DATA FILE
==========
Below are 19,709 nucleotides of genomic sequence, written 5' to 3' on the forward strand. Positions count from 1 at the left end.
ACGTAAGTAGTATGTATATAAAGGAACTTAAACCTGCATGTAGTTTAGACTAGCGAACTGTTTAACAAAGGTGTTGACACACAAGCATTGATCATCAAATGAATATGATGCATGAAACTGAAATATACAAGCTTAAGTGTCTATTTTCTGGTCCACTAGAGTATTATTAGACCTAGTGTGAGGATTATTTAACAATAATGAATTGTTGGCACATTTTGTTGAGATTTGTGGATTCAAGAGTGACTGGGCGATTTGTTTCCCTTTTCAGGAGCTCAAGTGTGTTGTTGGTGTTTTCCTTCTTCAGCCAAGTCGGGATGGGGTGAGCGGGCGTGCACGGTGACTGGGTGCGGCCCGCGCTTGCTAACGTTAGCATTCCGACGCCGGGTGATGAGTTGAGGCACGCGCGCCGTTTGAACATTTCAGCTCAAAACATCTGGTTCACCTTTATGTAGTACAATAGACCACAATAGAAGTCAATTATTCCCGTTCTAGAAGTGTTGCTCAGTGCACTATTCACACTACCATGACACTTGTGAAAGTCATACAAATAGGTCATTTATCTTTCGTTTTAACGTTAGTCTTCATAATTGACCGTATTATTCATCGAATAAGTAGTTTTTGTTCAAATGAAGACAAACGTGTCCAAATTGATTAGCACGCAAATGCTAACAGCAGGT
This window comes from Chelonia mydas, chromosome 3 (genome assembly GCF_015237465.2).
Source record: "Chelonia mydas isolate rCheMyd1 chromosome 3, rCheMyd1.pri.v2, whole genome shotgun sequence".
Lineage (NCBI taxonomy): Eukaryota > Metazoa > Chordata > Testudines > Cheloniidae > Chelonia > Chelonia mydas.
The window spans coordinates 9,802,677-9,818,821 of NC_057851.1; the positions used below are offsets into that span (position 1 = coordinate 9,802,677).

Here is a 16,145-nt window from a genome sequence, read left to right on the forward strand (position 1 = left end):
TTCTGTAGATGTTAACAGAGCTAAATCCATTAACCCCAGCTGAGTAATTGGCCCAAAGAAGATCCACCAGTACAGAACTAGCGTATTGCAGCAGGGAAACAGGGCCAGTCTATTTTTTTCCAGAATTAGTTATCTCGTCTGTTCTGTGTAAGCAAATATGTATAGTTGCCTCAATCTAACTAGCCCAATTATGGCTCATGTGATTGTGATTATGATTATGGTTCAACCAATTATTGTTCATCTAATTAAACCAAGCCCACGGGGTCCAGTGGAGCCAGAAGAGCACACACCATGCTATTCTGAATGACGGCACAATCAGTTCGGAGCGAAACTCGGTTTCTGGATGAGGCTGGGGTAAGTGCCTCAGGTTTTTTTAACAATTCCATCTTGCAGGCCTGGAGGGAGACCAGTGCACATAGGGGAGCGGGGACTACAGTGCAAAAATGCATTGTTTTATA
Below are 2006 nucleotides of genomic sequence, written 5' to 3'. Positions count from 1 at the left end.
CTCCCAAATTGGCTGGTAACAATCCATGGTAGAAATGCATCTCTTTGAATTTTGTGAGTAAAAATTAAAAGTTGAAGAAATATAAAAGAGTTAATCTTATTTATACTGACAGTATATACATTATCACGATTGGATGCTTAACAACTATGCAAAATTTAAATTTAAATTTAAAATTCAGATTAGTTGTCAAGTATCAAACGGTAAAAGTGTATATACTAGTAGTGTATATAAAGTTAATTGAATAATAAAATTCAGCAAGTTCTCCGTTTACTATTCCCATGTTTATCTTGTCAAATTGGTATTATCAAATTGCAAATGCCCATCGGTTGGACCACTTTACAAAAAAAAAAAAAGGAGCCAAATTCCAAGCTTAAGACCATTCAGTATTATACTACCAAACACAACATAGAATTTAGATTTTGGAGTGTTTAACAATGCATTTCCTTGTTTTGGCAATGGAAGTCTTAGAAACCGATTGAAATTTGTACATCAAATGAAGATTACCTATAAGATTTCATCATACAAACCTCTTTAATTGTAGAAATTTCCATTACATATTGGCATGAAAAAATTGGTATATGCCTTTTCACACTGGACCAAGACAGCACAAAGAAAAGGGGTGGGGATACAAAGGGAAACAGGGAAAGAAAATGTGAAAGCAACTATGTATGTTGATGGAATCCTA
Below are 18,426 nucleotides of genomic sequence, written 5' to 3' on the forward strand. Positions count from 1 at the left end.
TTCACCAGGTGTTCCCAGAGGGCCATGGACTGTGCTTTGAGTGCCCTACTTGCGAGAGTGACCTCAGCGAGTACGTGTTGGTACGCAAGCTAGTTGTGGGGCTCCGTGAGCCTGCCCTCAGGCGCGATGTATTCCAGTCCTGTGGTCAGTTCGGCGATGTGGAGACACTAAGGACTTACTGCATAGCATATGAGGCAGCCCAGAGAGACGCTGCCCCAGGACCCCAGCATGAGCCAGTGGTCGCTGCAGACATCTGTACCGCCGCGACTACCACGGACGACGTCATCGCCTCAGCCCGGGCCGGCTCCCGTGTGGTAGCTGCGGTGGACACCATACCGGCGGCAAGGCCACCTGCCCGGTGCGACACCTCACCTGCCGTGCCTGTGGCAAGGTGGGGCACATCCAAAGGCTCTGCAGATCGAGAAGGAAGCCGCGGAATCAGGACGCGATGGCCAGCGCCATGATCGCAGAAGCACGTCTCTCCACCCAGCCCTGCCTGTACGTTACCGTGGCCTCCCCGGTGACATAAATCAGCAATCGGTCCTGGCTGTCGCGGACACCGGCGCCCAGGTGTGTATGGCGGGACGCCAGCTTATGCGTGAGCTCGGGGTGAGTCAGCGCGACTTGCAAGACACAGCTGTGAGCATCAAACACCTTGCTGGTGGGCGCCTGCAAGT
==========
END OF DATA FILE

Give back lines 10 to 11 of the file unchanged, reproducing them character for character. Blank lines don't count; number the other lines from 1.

CTCCCAAATTGGCTGGTAACAATCCATGGTAGAAATGCATCTCTTTGAATTTTGTGAGTAAAAATTAAAAGTTGAAGAAATATAAAAGAGTTAATCTTATTTATACTGACAGTATATACATTATCACGATTGGATGCTTAACAACTATGCAAAATTTAAATTTAAATTTAAAATTCAGATTAGTTGTCAAGTATCAAACGGTAAAAGTGTATATACTAGTAGTGTATATAAAGTTAATTGAATAATAAAATTCAGCAAGTTCTCCGTTTACTATTCCCATGTTTATCTTGTCAAATTGGTATTATCAAATTGCAAATGCCCATCGGTTGGACCACTTTACAAAAAAAAAAAAAGGAGCCAAATTCCAAGCTTAAGACCATTCAGTATTATACTACCAAACACAACATAGAATTTAGATTTTGGAGTGTTTAACAATGCATTTCCTTGTTTTGGCAATGGAAGTCTTAGAAACCGATTGAAATTTGTACATCAAATGAAGATTACCTATAAGATTTCATCATACAAACCTCTTTAATTGTAGAAATTTCCATTACATATTGGCATGAAAAAATTGGTATATGCCTTTTCACACTGGACCAAGACAGCACAAAGAAAAGGGGTGGGGATACAAAGGGAAACAGGGAAAGAAAATGTGAAAGCAACTATGTATGTTGATGGAATCCTA
Below are 18,426 nucleotides of genomic sequence, written 5' to 3' on the forward strand. Positions count from 1 at the left end.